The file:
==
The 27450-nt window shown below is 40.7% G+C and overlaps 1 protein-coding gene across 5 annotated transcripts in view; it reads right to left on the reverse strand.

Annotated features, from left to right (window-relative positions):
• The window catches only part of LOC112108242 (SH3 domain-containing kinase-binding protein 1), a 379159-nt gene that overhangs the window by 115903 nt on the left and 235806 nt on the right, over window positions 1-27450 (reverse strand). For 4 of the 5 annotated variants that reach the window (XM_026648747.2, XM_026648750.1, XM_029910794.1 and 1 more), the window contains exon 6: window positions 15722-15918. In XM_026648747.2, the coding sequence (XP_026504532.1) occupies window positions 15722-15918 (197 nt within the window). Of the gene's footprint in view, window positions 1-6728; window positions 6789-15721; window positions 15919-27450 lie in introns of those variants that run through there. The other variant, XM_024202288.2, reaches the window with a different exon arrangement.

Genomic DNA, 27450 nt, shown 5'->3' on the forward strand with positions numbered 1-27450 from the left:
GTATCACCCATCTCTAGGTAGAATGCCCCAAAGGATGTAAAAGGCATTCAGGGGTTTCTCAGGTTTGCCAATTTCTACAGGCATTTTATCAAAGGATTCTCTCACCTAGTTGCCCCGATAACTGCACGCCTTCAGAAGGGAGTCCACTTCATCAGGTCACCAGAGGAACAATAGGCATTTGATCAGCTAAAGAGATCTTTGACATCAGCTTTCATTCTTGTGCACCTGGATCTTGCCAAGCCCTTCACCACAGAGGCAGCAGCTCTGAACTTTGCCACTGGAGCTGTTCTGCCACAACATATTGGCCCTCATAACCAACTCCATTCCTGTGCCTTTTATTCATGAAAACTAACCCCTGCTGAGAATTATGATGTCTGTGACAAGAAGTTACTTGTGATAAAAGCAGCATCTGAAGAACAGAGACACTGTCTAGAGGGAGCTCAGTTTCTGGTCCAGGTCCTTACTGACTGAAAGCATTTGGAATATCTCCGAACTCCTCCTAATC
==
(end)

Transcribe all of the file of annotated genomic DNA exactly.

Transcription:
The 27450-nt window shown below is 40.7% G+C and overlaps 1 protein-coding gene across 5 annotated transcripts in view; it reads right to left on the reverse strand.

Annotated features, from left to right (window-relative positions):
• The window catches only part of LOC112108242 (SH3 domain-containing kinase-binding protein 1), a 379159-nt gene that overhangs the window by 115903 nt on the left and 235806 nt on the right, over window positions 1-27450 (reverse strand). For 4 of the 5 annotated variants that reach the window (XM_026648747.2, XM_026648750.1, XM_029910794.1 and 1 more), the window contains exon 6: window positions 15722-15918. In XM_026648747.2, the coding sequence (XP_026504532.1) occupies window positions 15722-15918 (197 nt within the window). Of the gene's footprint in view, window positions 1-6728; window positions 6789-15721; window positions 15919-27450 lie in introns of those variants that run through there. The other variant, XM_024202288.2, reaches the window with a different exon arrangement.

Genomic DNA, 27450 nt, shown 5'->3' on the forward strand with positions numbered 1-27450 from the left:
GTATCACCCATCTCTAGGTAGAATGCCCCAAAGGATGTAAAAGGCATTCAGGGGTTTCTCAGGTTTGCCAATTTCTACAGGCATTTTATCAAAGGATTCTCTCACCTAGTTGCCCCGATAACTGCACGCCTTCAGAAGGGAGTCCACTTCATCAGGTCACCAGAGGAACAATAGGCATTTGATCAGCTAAAGAGATCTTTGACATCAGCTTTCATTCTTGTGCACCTGGATCTTGCCAAGCCCTTCACCACAGAGGCAGCAGCTCTGAACTTTGCCACTGGAGCTGTTCTGCCACAACATATTGGCCCTCATAACCAACTCCATTCCTGTGCCTTTTATTCATGAAAACTAACCCCTGCTGAGAATTATGATGTCTGTGACAAGAAGTTACTTGTGATAAAAGCAGCATCTGAAGAACAGAGACACTGTCTAGAGGGAGCTCAGTTTCTGGTCCAGGTCCTTACTGACTGAAAGCATTTGGAATATCTCCGAACTCCTCCTAATC